IT USED to be said that people were more likely to change their spouse than their bank. Getting a cheque book was the first service relationship and, having signed you up early, the bank could expect loyalty (or inertia) to keep you a customer for the rest of your life.
Today, a person's first commercial relationship is likely to be with a mobile-phone company, and for a third or more of customers it will last less than a year. Mobile phone penetration in several countries, including Britain, is now more than 100 per cent, meaning that a growing number of customers have two or more handsets, and some young ones are so technologically savvy that they reportedly switch Sim cards between phones to take advantage of special rates at different times of day.
So where does that leave loyalty? How can companies retain customers who are so quick to trade in, up and out? This matters a lot to industries such as mobile phones which initially experience such heady growth in an expanding market that defections don't matter. But with every available customer signed up, sometimes more than once, the industry's free minutes have run out. In future, one company's growth can only be another company's shrinkage.
As the retention war hots up, churn rates have if anything increased, now hovering around the 30 per cent mark, even higher in pre-pay, where customers are still more promiscuous. Churn deals operators a crashing double whammy, reducing revenues as it raises the cost of customer acquisition. Last year a report by researcher Analysys found that the cost of winning a new customer could be 12 per cent of the total lifetime revenue he or she brings in. In all, churn in 2003 cost western European operators more than pounds 6.5bn, the report estimated.
In this context, finding loyalty does still exist is both a surprise and something of an indictment of industries such as mobiles that have ignored it. 'Given the death of deference and authority, we wouldn't have expected loyalty to be valued for itself,' says Bob Tyrrell of Global Futures Forum, who researched the issue for mobile operator O2. 'But we were surprised to find very positive attitudes. A comfortable majority say that loyalty matters as much as ever - particularly young people.'
However, that does not mean it is easily given. Businesses lag far behind family and friends, workplace relationships and clubs in evoking feelings of loyalty, Tyrrell found. That might be expected - but less so is the fact that many of the things firms do to serve customers actually make things worse. Loyalty being closely linked to personal interaction, impersonal responses from automated call centres evoke huge hostility (when will they learn?). Interestingly, loyalty marketing can itself be damaging. 'Customer apartheid' - different levels of service for different segments - is resented, and rewards tend to provoke cynicism rather than faithfulness.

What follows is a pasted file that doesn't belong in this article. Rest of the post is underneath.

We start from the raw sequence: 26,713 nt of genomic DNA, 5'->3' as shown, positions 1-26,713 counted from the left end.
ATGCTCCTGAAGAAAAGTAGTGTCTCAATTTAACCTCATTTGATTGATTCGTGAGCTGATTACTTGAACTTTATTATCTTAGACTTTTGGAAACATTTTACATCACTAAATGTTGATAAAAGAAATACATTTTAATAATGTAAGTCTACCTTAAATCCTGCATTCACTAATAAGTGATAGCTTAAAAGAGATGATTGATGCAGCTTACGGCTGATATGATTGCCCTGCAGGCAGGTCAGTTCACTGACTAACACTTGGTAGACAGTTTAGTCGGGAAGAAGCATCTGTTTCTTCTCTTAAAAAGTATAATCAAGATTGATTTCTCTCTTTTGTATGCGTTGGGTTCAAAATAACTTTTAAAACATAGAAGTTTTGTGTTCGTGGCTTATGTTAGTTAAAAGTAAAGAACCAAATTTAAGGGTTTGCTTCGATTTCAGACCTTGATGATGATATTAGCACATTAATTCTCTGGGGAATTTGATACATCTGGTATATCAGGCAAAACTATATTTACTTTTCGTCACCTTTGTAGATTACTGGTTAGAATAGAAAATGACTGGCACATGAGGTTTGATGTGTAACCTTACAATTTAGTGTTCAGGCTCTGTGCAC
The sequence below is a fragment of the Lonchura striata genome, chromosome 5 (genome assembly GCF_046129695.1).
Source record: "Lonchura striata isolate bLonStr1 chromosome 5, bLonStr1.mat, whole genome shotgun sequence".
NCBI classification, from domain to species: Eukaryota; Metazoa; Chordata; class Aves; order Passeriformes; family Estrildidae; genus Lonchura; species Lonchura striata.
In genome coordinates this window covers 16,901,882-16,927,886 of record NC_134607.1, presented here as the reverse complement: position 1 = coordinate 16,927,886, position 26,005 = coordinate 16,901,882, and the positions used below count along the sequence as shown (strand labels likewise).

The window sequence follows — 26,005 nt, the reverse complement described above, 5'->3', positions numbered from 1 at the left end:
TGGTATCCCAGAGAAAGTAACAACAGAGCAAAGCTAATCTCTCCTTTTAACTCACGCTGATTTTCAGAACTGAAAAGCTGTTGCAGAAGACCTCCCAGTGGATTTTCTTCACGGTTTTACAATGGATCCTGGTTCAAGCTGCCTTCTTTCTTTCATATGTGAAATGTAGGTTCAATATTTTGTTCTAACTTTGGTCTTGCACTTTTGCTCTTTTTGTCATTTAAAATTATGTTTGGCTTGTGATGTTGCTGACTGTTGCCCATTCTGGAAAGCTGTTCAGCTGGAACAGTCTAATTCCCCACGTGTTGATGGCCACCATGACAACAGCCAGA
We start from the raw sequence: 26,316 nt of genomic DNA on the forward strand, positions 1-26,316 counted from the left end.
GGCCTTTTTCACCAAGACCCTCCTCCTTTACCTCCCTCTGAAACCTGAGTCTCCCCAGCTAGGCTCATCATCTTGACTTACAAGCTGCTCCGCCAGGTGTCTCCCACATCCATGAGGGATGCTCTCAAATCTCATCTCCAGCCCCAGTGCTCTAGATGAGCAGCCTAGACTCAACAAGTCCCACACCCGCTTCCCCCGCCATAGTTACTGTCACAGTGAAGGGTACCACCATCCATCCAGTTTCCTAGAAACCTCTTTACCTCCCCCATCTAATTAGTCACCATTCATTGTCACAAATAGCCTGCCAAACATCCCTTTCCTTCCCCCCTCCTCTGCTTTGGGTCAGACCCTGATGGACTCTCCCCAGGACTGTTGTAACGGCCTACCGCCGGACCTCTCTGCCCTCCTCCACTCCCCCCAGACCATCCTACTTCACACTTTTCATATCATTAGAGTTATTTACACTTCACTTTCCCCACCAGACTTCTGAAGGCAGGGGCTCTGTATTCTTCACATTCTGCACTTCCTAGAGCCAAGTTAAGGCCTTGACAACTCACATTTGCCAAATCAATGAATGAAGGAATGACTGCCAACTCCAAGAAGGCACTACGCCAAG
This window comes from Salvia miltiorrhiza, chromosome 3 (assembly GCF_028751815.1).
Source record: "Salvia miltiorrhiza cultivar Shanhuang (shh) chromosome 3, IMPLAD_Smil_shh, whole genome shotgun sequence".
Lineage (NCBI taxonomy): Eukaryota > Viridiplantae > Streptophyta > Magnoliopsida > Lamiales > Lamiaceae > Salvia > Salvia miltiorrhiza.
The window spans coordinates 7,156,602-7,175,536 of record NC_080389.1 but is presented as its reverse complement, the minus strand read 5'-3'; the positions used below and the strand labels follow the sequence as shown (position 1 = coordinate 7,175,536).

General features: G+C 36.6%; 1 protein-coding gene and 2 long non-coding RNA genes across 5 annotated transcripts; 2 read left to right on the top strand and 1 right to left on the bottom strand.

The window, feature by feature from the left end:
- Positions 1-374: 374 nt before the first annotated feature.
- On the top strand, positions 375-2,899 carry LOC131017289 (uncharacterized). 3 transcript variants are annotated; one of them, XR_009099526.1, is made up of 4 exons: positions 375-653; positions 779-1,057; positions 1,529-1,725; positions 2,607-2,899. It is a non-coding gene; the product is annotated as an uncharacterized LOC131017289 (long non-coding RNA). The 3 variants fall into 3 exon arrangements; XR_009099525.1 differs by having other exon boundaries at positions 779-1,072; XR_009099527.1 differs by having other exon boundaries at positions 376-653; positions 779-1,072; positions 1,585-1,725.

'Loyalty is a powerful word,' says Charlie Dawson of The Foundation, a marketing consultancy. He points out that the mobile industry has brought the situation on itself by training customers, in effect, to look for the best deal. 'If you don't switch, you're left on the mug's rate and that hardly makes you feel great.'
O2 says the research is helping it to take these issues to heart. 'As an industry, we haven't served customers as well as we would have liked,' admits customer director Cath Keers. In recognition of the need for a better human touch, the company, Britain's largest mobile operator, hired 2,000 new workers to deal directly with customers and culled 500 managers. It also decided to tackle the damaging perception that serial one-night stands are more advantageous financially than a long-term relationship. Here, as well as rewarding good customers, Keers says it is building on the idea of 'episodic loyalty' - attachments that vary over time. Prolonging these episodes is a matter of keeping pace with the growth of the customer, says Tyrrell, so that when a pre-pay customer moves to a contract they will be happy to move within the company rather than shop around.
The key is to stop resisting what the evidence is saying (that current marketing methods are part of the problem), then be bold enough to simplify hugely overcomplicated products and tariff structures. 'They are completely tied up in their own technology,' Dawson says of most of the operators. 'They just can't see it from the customer's point of view.'
Keers points to the figures to show that O2 is moving in the right direction. In the year to December 2005, churn rate for pre-pay was down from 37 to 30 per cent, and for contract from 30 to 27 per cent. Overall customer numbers were healthily up in the last quarter, and service indicators are improving. It's only the start, she concedes, but given a few more years, maybe the mobile operators will be in a position to teach the banks something about the difference between inertia and loyalty - and not before time.
The Observer, 25 March 2006